Last time we looked at evaluating quality in quantitative studies. This time the focus is on qualitative studies. Guides to assessing the quality of qualitative studies are available on the internet and via AI. The appropriacy of these for our particular needs is what I look at briefly this time.
Leanne Kmet, Robert Lee and Linda Cook (2004) offer a rather comprehensive guide for both. Page 5 has the checklist for qualitative studies. As quality withstands the test of time, this guide cannot be considered “out of date” now. They use a checklist of following points which they suggest you can score by either yes, partial, or no:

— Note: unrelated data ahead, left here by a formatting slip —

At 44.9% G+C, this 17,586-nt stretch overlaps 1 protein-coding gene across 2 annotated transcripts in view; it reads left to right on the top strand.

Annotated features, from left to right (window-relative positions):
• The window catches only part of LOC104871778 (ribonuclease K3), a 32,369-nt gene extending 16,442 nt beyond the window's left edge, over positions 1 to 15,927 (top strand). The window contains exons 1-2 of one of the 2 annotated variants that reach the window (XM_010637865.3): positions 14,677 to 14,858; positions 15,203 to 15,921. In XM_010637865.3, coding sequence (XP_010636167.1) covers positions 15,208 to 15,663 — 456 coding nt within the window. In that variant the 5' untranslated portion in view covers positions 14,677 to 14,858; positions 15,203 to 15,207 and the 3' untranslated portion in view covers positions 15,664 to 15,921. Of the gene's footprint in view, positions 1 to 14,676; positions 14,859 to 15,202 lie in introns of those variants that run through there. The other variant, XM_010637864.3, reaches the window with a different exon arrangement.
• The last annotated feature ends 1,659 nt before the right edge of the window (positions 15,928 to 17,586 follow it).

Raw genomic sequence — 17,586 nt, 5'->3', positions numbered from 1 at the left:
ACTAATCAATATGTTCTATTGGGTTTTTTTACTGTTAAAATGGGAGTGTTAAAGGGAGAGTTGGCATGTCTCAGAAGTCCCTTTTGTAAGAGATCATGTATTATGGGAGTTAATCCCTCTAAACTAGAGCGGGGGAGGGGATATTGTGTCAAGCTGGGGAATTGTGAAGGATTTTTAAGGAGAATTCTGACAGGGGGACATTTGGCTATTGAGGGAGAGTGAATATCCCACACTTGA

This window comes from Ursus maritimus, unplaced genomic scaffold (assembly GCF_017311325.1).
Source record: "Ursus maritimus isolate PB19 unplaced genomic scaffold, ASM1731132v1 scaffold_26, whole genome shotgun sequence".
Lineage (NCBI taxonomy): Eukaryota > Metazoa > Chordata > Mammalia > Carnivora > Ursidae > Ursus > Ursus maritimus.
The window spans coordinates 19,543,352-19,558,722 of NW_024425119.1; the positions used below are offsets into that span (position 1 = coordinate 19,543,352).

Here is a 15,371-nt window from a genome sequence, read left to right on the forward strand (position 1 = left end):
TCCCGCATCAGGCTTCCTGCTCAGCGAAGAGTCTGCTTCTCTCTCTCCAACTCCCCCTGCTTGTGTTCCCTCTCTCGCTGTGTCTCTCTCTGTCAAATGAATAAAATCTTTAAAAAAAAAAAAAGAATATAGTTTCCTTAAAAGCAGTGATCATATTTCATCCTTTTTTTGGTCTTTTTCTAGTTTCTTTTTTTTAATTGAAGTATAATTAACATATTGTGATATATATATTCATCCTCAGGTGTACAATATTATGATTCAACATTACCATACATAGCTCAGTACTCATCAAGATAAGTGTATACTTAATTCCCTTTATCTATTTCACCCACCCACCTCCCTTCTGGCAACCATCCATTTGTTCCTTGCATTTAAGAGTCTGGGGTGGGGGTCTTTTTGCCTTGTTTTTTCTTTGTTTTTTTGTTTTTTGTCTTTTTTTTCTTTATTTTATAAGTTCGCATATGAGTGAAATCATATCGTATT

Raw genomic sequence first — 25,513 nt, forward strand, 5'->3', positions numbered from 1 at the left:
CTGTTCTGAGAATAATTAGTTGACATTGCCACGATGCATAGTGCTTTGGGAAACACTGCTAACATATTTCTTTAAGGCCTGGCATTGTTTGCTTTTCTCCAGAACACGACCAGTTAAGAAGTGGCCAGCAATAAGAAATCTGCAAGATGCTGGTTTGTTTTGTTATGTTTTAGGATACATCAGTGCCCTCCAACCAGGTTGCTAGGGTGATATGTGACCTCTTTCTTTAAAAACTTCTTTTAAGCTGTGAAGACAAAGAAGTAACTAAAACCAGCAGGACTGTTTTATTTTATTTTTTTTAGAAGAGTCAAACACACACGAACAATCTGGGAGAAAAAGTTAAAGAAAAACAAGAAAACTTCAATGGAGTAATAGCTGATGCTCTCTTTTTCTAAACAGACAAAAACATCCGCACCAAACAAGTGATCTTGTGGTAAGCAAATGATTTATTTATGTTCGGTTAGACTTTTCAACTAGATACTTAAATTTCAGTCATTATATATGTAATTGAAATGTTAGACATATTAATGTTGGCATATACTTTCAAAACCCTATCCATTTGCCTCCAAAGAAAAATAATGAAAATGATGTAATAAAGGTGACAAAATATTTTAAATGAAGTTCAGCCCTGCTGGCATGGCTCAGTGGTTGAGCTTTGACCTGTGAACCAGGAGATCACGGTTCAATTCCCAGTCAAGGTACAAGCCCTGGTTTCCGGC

1 Is the question / objective sufficiently described?
2 Is the study design evident and appropriate?
3 Is the context for the study clear?
4 Is there a connection to a theoretical framework / wider body of knowledge?
5 Is the sampling strategy described, relevant and justified?
6 Are data collection methods clearly described?
7 Is the data analysis clearly described and systematic?
8 Is a verification procedure used to establish credibility?
9 Are conclusions supported by the results?
10 Is there reflexivity in the account?
As we saw in the last blog post, we could add to this by including a point on the ethical concerns for research involving humans (if humans are involved), the peer review process undertaken, the contribution of the research to the field, its limitations, and recommendations for further research. It is helpful to think beyond what the author states about this contribution as authors are encouraged to see this as an opportunity to promote the research and might exaggerate a little.